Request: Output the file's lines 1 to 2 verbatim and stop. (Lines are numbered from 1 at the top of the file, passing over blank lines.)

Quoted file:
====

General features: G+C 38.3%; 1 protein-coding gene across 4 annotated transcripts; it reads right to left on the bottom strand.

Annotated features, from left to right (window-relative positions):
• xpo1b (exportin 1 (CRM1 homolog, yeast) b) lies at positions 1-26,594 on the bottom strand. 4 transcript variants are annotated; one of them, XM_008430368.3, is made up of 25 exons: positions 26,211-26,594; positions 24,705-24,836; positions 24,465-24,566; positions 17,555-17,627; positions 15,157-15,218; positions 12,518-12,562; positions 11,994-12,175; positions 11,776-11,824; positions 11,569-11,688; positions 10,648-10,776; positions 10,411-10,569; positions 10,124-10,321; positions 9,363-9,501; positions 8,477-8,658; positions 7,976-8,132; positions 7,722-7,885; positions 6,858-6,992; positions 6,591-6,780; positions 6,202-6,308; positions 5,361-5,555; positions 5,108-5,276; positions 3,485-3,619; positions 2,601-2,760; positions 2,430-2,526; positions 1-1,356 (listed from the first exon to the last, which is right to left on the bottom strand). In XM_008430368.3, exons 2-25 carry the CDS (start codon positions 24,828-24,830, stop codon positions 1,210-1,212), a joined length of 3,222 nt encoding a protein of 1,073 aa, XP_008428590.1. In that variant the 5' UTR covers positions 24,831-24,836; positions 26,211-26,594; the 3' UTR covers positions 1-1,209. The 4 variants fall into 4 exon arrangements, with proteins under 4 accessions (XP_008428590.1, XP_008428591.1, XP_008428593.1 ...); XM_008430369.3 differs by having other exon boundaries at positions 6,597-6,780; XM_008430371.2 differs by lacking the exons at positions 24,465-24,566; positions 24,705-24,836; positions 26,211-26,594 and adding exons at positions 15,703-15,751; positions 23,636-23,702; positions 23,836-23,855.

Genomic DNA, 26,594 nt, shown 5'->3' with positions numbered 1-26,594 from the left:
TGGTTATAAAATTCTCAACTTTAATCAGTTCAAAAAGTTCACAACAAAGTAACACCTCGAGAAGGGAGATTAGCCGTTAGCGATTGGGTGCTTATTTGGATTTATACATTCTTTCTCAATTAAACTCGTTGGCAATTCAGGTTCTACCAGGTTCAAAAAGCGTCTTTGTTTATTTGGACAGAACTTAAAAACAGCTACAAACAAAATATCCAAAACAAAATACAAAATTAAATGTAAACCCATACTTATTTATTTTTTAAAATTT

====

General features: G+C 38.3%; 1 protein-coding gene across 4 annotated transcripts; it reads right to left on the bottom strand.

Annotated features, from left to right (window-relative positions):